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Is Wine Vegan?
Here’s Everything You Need to Know

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Wine. It invokes images of lit fireplaces sitting in a cozy spot on your couch wearing your comfiest clothes on a winter day with a glass of wine.

Yet this image may be unachievable if you start thinking, "Is wine vegan?" I was curious if there was more in my wine than just fermented grapes.

If you're new to the vegan lifestyle, it may be surprising to learn that not all wine is vegan. Let's talk more about how this happens.

Is wine vegan?

Wine can be vegan, but it depends on certain factors. While fermented grapes alone are vegan, sometimes, it goes through a fining process, which includes animal products. Lately, vegan alternatives have been introduced and have made wine more suitable for vegans. I'll discuss this further in this post.

What's in wine that is not vegan?

non-vegan ingredients of wine

The fining procedure for wine has ingredients that are not vegan[1]. Here's a quick look at the most common fining agents: 

  • Casein (Milk protein)
  • Albumin (Egg whites)
  •  Gelatin (Made from skin, tendons, and bones of animals)
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    Isinglass (Fish bladder)
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    Chitin (Crustacean shells)
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    Fish oil

So I was wondering how these ingredients got into wine, and I learned it's because of the fining procedure. Every wine goes through this important winemaking step in order to get filtered wine.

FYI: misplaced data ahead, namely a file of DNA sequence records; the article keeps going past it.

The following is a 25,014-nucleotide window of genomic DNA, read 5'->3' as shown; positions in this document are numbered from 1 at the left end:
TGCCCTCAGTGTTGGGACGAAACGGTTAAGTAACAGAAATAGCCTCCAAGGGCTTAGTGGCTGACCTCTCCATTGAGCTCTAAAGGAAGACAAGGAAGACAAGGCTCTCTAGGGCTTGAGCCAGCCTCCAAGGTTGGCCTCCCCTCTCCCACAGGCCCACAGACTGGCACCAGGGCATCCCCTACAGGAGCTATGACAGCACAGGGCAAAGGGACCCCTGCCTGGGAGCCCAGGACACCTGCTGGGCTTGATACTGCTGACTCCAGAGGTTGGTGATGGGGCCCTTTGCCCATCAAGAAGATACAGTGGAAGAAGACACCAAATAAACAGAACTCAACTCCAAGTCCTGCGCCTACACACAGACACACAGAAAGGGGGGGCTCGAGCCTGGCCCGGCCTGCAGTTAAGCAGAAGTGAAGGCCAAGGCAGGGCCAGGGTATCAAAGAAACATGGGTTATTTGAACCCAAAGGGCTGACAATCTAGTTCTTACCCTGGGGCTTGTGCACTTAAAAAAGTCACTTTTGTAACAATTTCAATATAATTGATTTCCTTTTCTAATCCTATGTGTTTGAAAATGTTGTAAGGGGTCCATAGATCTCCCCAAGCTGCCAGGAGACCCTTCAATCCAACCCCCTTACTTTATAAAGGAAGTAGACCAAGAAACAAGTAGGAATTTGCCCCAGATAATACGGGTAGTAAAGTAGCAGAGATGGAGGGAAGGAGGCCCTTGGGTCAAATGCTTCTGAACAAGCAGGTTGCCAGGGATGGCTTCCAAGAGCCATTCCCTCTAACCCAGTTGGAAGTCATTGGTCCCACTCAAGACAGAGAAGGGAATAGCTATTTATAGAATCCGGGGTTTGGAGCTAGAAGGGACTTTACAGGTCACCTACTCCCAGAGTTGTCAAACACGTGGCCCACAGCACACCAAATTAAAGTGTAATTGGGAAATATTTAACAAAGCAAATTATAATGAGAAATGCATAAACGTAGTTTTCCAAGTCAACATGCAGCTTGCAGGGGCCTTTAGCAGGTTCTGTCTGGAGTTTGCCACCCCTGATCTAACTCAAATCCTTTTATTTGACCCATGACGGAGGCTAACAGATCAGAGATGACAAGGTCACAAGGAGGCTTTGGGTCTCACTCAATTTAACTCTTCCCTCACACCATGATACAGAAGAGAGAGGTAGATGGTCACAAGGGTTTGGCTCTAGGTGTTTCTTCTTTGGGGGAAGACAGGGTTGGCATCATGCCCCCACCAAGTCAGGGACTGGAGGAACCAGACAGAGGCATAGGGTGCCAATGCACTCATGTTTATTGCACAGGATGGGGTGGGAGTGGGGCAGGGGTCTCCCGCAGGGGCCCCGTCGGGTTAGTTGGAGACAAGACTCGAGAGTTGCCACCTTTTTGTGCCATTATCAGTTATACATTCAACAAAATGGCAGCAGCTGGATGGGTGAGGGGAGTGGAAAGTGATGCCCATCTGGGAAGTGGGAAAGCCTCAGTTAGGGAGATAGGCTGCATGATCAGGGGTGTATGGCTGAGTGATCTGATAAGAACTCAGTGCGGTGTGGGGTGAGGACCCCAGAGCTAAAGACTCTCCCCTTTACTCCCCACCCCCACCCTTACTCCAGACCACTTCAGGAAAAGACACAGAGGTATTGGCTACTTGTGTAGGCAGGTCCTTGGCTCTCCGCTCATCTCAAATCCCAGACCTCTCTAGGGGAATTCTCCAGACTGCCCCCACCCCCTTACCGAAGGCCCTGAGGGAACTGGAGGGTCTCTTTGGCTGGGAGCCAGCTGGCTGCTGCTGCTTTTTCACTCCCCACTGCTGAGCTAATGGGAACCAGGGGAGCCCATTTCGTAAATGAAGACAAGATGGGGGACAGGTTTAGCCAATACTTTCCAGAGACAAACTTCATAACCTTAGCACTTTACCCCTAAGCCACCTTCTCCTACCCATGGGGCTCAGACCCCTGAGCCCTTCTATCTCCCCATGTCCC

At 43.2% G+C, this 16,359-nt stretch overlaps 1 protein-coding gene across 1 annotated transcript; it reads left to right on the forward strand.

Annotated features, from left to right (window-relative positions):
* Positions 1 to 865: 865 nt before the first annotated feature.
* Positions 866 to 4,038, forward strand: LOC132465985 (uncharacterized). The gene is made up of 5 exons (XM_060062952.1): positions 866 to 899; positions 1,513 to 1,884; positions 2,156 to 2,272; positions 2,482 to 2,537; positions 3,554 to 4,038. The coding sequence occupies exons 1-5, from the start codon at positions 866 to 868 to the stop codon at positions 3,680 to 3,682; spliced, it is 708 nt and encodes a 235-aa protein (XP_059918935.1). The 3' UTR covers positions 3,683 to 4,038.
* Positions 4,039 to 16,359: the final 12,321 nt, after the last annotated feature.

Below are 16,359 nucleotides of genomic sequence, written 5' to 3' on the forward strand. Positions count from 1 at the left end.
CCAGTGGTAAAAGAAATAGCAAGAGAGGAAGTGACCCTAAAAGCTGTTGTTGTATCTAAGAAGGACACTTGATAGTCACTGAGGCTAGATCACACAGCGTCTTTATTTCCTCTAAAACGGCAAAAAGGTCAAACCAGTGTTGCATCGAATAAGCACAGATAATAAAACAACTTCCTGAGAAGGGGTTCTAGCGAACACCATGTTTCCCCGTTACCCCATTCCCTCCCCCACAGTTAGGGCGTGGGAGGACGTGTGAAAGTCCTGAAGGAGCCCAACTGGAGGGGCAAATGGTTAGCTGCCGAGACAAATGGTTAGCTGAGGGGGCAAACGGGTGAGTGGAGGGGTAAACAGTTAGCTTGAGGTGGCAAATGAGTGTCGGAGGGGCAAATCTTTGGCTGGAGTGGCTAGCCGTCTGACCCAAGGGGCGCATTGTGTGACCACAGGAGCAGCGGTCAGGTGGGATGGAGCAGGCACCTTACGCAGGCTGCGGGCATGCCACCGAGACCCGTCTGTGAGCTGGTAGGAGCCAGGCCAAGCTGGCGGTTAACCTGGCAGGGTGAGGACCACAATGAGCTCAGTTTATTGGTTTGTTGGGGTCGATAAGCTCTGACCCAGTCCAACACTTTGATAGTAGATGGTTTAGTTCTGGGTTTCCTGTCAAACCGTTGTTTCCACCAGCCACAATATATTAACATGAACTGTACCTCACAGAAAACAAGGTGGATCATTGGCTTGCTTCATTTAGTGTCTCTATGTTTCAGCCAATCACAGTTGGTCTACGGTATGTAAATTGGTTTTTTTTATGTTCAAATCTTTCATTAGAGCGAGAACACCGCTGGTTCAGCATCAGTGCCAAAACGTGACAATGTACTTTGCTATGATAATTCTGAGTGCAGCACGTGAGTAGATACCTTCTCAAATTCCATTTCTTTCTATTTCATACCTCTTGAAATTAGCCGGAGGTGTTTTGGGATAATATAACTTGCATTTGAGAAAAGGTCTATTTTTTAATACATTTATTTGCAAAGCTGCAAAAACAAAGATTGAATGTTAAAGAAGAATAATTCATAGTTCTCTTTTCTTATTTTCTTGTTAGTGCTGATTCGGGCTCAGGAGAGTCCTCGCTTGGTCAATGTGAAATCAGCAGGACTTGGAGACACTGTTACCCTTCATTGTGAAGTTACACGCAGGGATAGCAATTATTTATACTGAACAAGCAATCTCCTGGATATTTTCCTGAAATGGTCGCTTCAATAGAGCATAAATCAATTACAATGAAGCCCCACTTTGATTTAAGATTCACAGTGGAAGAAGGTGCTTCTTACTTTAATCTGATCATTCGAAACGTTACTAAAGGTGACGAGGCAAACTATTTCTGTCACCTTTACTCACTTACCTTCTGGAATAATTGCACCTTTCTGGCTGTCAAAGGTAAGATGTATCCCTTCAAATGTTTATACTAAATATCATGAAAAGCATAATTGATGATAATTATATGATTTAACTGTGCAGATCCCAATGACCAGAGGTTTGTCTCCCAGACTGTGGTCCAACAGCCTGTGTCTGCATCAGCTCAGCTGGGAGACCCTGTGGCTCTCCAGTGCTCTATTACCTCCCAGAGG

The fining procedure is how wine gets clarified. Winemakers choose a fining agent (Like casein, the milk protein) to remove tiny molecules like proteins, yeast, cloudiness, and other organic particles. It's what makes wine clear and more drinkable.

The fining agents used are traditionally animal products that aid in filtering out unwanted molecules. It often leaves behind traces of these fining agents.

This process means that wine is not vegan. It may not even be vegetarian-friendly in some cases. Fining agents like with isinglass or gelatin are not suitable for vegetarians because it means fish or other animal particles are in your wine.

However, the wine itself is suitable for vegans. If the fining procedure could be redesigned to not include animal by-products, then wine could be drinkable for vegans.

Luckily, people are already discovering this winemaking path, and vegan alternatives are available for the fining procedure.

What are the vegan alternatives for the wine production process?

wine production process vegan alternatives

The vegan alternatives for the winemaking process include using clay-based fining agents like bentonite. It has the same results of removing proteins and other particles as the traditional fining process, but it doesn't use any animal ingredients.
Other popular vegan fining agents include:

  • Activated charcoal
  • Carbon
  • Limestone
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    Vegetable plaques
  • Kaolin clay
  • Plant casein
  • Silica gel

Using natural ingredients means that there are more vegan-friendly wines available. However, there's still the problem on how to tell which fining procedure a winery uses.

Essentially all of our wines at this time are vegan — we haven't used any fining agents, not isinglass nor egg whites nor gelatin in any of them, only some bentonite on the whites and pinks.

Randall Grahm

 Winemaker at Bonny Doon Vineyards

How do I know if wine is vegan?

Here are 3 ways I find out if a wine is vegan.

1. Check the label

A few times, I've been lucky enough to find wines that say "not fined and/or not filtered." This means the winery chose to let the wine self-clarify instead of quickening the process with fining agents. A label like this will mean that the wine is vegan.

2. Go to your local health store